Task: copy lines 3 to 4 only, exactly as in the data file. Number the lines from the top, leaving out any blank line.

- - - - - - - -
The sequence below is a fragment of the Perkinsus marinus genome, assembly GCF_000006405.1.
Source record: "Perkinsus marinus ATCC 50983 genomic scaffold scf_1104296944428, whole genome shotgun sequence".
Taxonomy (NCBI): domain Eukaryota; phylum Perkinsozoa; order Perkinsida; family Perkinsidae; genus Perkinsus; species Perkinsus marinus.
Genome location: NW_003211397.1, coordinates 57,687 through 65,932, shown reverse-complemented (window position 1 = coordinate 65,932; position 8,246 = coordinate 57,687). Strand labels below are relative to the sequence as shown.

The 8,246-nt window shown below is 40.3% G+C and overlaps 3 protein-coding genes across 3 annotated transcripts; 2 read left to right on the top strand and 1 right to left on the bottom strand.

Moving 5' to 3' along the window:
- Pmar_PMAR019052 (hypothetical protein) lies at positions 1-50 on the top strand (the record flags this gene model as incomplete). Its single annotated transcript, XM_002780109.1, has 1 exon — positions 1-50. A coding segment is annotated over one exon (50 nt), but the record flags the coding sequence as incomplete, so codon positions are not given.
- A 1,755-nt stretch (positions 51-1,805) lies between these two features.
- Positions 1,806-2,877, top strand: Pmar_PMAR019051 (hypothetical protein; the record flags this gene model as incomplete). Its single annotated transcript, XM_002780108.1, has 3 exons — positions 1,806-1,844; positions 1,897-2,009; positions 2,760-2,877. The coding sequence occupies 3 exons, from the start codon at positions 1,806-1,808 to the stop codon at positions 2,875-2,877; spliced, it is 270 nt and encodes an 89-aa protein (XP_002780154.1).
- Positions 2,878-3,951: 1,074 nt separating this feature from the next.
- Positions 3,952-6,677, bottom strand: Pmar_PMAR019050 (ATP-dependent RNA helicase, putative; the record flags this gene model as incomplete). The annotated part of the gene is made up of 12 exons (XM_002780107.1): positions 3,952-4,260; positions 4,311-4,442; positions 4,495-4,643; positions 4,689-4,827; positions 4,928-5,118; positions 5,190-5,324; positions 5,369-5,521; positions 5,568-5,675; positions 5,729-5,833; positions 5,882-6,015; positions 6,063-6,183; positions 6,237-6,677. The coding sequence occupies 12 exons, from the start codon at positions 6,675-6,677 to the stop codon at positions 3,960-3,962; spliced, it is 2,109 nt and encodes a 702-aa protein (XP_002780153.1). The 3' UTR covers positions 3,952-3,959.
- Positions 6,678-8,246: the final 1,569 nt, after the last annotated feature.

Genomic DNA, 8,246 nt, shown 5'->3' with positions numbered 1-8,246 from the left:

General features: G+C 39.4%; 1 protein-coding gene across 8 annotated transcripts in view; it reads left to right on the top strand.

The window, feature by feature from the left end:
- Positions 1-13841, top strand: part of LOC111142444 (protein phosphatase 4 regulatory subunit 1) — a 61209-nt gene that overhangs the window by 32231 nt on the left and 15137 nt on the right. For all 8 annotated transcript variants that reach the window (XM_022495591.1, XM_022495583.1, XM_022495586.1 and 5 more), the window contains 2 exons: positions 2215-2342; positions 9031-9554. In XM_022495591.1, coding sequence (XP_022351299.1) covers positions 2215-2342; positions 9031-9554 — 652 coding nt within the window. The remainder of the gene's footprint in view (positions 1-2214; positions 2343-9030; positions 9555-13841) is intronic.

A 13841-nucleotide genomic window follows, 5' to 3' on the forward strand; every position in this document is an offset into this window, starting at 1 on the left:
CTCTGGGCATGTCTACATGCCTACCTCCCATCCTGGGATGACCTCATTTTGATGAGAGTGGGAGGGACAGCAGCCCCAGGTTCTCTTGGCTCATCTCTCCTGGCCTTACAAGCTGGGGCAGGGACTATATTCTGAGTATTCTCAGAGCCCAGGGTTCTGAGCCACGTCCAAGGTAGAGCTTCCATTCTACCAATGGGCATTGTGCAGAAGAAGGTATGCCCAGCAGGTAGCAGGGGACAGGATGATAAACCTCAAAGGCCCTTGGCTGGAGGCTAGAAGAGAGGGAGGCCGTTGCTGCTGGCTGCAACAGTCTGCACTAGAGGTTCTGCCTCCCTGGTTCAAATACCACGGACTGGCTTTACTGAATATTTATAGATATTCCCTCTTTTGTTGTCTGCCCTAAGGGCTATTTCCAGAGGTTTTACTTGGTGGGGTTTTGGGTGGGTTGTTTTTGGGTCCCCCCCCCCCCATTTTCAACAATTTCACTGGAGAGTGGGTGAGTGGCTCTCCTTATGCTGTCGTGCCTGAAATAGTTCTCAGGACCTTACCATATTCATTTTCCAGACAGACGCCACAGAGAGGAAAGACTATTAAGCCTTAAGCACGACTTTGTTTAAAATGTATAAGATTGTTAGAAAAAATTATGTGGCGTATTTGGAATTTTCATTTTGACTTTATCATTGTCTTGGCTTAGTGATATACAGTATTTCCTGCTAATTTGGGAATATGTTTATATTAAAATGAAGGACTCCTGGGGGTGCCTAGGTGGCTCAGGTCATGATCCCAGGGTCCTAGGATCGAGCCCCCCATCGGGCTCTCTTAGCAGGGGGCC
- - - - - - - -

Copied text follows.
Taxonomy (NCBI): domain Eukaryota; phylum Perkinsozoa; order Perkinsida; family Perkinsidae; genus Perkinsus; species Perkinsus marinus.
Genome location: NW_003211397.1, coordinates 57,687 through 65,932, shown reverse-complemented (window position 1 = coordinate 65,932; position 8,246 = coordinate 57,687). Strand labels below are relative to the sequence as shown.